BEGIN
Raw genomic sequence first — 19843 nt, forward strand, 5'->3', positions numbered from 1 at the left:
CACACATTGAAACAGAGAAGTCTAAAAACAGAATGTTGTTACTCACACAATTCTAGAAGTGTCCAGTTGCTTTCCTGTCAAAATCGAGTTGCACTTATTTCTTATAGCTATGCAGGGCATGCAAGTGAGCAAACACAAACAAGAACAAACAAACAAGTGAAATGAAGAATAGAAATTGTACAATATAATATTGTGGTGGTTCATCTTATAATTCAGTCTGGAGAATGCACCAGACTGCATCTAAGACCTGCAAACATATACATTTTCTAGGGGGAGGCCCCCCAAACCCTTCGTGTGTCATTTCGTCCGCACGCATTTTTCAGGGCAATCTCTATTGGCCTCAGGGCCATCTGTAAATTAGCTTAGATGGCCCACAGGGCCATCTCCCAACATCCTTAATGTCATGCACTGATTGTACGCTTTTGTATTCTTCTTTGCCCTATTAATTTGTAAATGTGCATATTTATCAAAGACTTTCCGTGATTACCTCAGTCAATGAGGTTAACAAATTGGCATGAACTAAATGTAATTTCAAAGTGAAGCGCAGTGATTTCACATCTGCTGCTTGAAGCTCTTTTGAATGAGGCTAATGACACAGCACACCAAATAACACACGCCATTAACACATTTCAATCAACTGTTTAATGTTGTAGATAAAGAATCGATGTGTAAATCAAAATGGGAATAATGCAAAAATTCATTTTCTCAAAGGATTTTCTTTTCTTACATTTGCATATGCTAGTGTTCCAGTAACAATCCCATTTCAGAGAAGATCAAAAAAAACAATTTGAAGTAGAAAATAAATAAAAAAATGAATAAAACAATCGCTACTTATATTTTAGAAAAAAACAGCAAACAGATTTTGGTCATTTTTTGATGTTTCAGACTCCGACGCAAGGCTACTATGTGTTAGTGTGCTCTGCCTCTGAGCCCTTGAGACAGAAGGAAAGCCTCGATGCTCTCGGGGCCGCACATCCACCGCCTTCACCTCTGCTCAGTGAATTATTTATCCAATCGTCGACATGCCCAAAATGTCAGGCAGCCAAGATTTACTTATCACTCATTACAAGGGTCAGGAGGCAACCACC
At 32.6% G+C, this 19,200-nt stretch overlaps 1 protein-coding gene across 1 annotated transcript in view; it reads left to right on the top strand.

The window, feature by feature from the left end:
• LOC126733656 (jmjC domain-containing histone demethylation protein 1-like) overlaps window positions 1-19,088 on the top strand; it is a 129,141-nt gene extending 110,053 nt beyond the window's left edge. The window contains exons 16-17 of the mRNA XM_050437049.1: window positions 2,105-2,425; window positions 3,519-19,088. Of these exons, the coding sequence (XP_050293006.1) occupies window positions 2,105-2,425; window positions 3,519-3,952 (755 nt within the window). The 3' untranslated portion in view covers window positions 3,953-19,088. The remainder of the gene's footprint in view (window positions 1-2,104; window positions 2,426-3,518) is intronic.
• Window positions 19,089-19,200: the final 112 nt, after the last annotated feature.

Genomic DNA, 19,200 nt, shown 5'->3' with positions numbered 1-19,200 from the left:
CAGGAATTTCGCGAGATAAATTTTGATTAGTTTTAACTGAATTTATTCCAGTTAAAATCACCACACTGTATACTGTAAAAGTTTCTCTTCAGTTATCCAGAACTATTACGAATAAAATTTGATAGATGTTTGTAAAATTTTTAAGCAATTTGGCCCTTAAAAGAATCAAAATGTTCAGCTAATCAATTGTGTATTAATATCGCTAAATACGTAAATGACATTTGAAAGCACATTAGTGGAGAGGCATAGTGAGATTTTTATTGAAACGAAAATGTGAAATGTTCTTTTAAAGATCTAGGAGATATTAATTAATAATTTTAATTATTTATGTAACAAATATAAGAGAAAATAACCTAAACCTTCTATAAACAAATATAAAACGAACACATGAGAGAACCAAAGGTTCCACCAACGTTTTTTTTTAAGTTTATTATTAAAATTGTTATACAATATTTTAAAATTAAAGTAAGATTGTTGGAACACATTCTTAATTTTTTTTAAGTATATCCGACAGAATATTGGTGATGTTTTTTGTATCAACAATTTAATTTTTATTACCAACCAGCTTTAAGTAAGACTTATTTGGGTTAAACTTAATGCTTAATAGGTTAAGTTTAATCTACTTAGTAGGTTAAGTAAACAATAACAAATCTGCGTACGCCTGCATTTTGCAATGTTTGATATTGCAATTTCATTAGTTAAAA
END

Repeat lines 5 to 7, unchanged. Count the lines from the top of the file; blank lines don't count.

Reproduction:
• LOC126733656 (jmjC domain-containing histone demethylation protein 1-like) overlaps window positions 1-19,088 on the top strand; it is a 129,141-nt gene extending 110,053 nt beyond the window's left edge. The window contains exons 16-17 of the mRNA XM_050437049.1: window positions 2,105-2,425; window positions 3,519-19,088. Of these exons, the coding sequence (XP_050293006.1) occupies window positions 2,105-2,425; window positions 3,519-3,952 (755 nt within the window). The 3' untranslated portion in view covers window positions 3,953-19,088. The remainder of the gene's footprint in view (window positions 1-2,104; window positions 2,426-3,518) is intronic.
• Window positions 19,089-19,200: the final 112 nt, after the last annotated feature.

Genomic DNA, 19,200 nt, shown 5'->3' with positions numbered 1-19,200 from the left: